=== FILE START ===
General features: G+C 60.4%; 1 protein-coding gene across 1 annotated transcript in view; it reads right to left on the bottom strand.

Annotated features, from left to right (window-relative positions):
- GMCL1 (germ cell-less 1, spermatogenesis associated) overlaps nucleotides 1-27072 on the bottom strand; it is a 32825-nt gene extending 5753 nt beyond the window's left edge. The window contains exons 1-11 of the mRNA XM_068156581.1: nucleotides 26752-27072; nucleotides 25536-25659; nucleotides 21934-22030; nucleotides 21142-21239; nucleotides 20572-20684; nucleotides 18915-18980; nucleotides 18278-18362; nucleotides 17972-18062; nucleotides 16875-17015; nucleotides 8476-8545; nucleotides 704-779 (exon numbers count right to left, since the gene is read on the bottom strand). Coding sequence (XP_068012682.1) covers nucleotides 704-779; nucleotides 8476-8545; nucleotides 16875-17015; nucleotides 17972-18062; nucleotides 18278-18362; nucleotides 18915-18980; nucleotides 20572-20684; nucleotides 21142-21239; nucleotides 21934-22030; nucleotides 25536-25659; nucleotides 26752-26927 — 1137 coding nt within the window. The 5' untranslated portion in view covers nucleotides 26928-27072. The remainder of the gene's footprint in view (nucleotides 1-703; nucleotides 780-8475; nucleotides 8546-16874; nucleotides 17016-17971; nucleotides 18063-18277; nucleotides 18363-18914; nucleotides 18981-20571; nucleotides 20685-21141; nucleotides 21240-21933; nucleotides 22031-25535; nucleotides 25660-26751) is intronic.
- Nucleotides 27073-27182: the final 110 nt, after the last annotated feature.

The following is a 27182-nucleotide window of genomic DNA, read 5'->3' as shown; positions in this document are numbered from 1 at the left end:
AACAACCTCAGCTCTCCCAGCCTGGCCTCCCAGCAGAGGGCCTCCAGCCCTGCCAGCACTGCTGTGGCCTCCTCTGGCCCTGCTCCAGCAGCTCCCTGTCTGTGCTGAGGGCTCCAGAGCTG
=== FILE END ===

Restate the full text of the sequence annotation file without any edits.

General features: G+C 60.4%; 1 protein-coding gene across 1 annotated transcript in view; it reads right to left on the bottom strand.

Annotated features, from left to right (window-relative positions):
- GMCL1 (germ cell-less 1, spermatogenesis associated) overlaps nucleotides 1-27072 on the bottom strand; it is a 32825-nt gene extending 5753 nt beyond the window's left edge. The window contains exons 1-11 of the mRNA XM_068156581.1: nucleotides 26752-27072; nucleotides 25536-25659; nucleotides 21934-22030; nucleotides 21142-21239; nucleotides 20572-20684; nucleotides 18915-18980; nucleotides 18278-18362; nucleotides 17972-18062; nucleotides 16875-17015; nucleotides 8476-8545; nucleotides 704-779 (exon numbers count right to left, since the gene is read on the bottom strand). Coding sequence (XP_068012682.1) covers nucleotides 704-779; nucleotides 8476-8545; nucleotides 16875-17015; nucleotides 17972-18062; nucleotides 18278-18362; nucleotides 18915-18980; nucleotides 20572-20684; nucleotides 21142-21239; nucleotides 21934-22030; nucleotides 25536-25659; nucleotides 26752-26927 — 1137 coding nt within the window. The 5' untranslated portion in view covers nucleotides 26928-27072. The remainder of the gene's footprint in view (nucleotides 1-703; nucleotides 780-8475; nucleotides 8546-16874; nucleotides 17016-17971; nucleotides 18063-18277; nucleotides 18363-18914; nucleotides 18981-20571; nucleotides 20685-21141; nucleotides 21240-21933; nucleotides 22031-25535; nucleotides 25660-26751) is intronic.
- Nucleotides 27073-27182: the final 110 nt, after the last annotated feature.

The following is a 27182-nucleotide window of genomic DNA, read 5'->3' as shown; positions in this document are numbered from 1 at the left end:
AACAACCTCAGCTCTCCCAGCCTGGCCTCCCAGCAGAGGGCCTCCAGCCCTGCCAGCACTGCTGTGGCCTCCTCTGGCCCTGCTCCAGCAGCTCCCTGTCTGTGCTGAGGGCTCCAGAGCTG